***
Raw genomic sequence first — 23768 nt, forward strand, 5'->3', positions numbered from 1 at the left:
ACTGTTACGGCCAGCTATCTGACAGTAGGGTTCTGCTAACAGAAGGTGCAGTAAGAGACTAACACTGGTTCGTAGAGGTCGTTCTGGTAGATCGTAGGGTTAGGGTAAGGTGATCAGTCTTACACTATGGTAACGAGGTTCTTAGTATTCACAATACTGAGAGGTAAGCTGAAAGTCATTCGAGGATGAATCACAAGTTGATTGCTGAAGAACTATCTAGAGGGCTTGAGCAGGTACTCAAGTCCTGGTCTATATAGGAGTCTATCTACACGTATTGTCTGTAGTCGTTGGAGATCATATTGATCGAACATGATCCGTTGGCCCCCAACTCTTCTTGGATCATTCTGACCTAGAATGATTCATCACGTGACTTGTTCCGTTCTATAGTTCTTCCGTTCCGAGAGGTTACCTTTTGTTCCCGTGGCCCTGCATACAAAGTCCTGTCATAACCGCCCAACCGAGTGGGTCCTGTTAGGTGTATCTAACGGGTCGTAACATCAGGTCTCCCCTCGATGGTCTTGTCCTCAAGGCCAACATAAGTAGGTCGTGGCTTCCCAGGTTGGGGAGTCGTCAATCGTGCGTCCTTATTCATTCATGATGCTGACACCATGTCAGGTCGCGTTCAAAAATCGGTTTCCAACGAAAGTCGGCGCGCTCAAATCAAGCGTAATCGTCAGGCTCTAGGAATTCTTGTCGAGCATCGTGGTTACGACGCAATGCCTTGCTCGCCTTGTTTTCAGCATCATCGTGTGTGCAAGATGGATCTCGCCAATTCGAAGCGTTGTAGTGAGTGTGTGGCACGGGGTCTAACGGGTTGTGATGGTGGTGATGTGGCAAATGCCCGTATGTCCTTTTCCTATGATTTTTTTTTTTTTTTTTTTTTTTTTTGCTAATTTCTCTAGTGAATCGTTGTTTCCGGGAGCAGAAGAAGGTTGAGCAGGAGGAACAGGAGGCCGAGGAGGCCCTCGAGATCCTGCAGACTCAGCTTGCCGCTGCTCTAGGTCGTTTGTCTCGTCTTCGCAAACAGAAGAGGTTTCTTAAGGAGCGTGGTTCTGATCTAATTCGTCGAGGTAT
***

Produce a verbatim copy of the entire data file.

Raw genomic sequence first — 23768 nt, forward strand, 5'->3', positions numbered from 1 at the left:
ACTGTTACGGCCAGCTATCTGACAGTAGGGTTCTGCTAACAGAAGGTGCAGTAAGAGACTAACACTGGTTCGTAGAGGTCGTTCTGGTAGATCGTAGGGTTAGGGTAAGGTGATCAGTCTTACACTATGGTAACGAGGTTCTTAGTATTCACAATACTGAGAGGTAAGCTGAAAGTCATTCGAGGATGAATCACAAGTTGATTGCTGAAGAACTATCTAGAGGGCTTGAGCAGGTACTCAAGTCCTGGTCTATATAGGAGTCTATCTACACGTATTGTCTGTAGTCGTTGGAGATCATATTGATCGAACATGATCCGTTGGCCCCCAACTCTTCTTGGATCATTCTGACCTAGAATGATTCATCACGTGACTTGTTCCGTTCTATAGTTCTTCCGTTCCGAGAGGTTACCTTTTGTTCCCGTGGCCCTGCATACAAAGTCCTGTCATAACCGCCCAACCGAGTGGGTCCTGTTAGGTGTATCTAACGGGTCGTAACATCAGGTCTCCCCTCGATGGTCTTGTCCTCAAGGCCAACATAAGTAGGTCGTGGCTTCCCAGGTTGGGGAGTCGTCAATCGTGCGTCCTTATTCATTCATGATGCTGACACCATGTCAGGTCGCGTTCAAAAATCGGTTTCCAACGAAAGTCGGCGCGCTCAAATCAAGCGTAATCGTCAGGCTCTAGGAATTCTTGTCGAGCATCGTGGTTACGACGCAATGCCTTGCTCGCCTTGTTTTCAGCATCATCGTGTGTGCAAGATGGATCTCGCCAATTCGAAGCGTTGTAGTGAGTGTGTGGCACGGGGTCTAACGGGTTGTGATGGTGGTGATGTGGCAAATGCCCGTATGTCCTTTTCCTATGATTTTTTTTTTTTTTTTTTTTTTTTTTGCTAATTTCTCTAGTGAATCGTTGTTTCCGGGAGCAGAAGAAGGTTGAGCAGGAGGAACAGGAGGCCGAGGAGGCCCTCGAGATCCTGCAGACTCAGCTTGCCGCTGCTCTAGGTCGTTTGTCTCGTCTTCGCAAACAGAAGAGGTTTCTTAAGGAGCGTGGTTCTGATCTAATTCGTCGAGGTAT